The British Columbia government is forming an advisory committee to review the province’s environmental assessment process.

The committee, announced Wednesday, will make recommendations to create more transparency, advance reconciliation with Indigenous people, and protect the environment while supporting economic development, B.C. environment minister George Heyman said in a release.

Heyman called for a “transparent, science-based approach” to improve the current environmental assessment process. The 12-person committee – which includes Edie Thome, president and CEO of the Association for Mineral Exploration – will produce a discussion paper to recommend changes, which the government expects to implement in late fall. It will be led by ecologist Bruce Fraser and former Cowichan Tribes chief Lydia Hwitsum.

The announcement comes a month after the federal government tabled legislation to create the new Impact Assessment Agency of Canada, to review all major pipelines and resource projects in Canada for environmental, health, social and economic impacts, and their effects on Indigenous people. 

The current Environmental Assessment Act, enacted in 2002, has faced public criticism and scrutiny in the wake of controversial events such as the Shawnigan Lake contaminated soil dump. A January paper by West Coast Environmental Law called reform “welcome and sorely needed” and highlighted notable weaknesses including a lack of big-picture perspective in the current process, resulting in harmful cumulative effects to the environment.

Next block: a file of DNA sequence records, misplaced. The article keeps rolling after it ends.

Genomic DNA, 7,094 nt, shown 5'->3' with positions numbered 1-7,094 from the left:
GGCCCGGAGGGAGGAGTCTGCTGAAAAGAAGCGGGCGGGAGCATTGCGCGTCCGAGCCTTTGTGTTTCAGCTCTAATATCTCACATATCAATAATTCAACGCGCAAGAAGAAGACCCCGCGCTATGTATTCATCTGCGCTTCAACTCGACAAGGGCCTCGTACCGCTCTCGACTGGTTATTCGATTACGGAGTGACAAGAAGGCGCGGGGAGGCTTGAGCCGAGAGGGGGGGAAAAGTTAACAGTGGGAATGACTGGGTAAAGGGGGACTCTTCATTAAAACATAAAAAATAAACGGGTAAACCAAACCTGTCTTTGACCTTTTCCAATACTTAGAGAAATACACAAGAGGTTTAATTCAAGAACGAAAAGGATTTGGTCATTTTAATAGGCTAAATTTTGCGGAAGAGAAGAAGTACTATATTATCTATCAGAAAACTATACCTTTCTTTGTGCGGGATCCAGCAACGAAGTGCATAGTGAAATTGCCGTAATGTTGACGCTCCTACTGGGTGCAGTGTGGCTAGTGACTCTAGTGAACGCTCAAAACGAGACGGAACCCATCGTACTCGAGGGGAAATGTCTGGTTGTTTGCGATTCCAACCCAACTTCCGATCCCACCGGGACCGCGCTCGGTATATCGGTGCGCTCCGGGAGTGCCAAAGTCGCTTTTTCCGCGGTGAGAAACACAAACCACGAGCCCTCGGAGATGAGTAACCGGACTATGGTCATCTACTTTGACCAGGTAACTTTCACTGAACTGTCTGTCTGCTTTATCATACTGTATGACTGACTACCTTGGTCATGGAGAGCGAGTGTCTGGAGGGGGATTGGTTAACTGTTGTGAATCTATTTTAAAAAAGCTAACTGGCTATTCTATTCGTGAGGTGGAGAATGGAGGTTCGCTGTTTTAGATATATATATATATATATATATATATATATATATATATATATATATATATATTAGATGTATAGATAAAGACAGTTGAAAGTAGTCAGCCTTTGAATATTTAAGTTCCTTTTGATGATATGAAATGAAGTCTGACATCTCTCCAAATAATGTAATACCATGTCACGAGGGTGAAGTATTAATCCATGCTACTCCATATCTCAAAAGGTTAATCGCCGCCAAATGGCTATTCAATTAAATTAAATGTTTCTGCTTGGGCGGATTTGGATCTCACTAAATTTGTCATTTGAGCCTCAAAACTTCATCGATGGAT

Related: B.C. mining jobs task force will suggest ways to ensure job security during commodity fluctuations

This echoes a report from the Environmental Law Centre at the University of Victoria in 2010, which noted several areas for potential improvement. These included reconsidering the threshold at which an environmental assessment becomes necessary, introducing accountability mechanisms and a dispute resolution process, and improving opportunities for public engagement throughout the assessment process.

Alongside the committee’s review, the province’s Environmental Assessment Office (EAO) is working with the BC First Nations Energy and Mining Council (FNEMC), a non-profit organization that supports First Nations’ efforts to develop energy and mining projects in an environmentally sustainable way, to host regional workshops and hold government-to-government meetings with First Nations that include industry, environmental NGOs and other representatives.

“This will also contribute to our government’s commitment to fully implement the United Nations Declaration on the Rights of Indigenous Peoples,” Heyman said. “We’ll be working with Indigenous groups at every step of the revitalization process.”

The committee will put together a discussion paper by May, which will be available for public comments in June.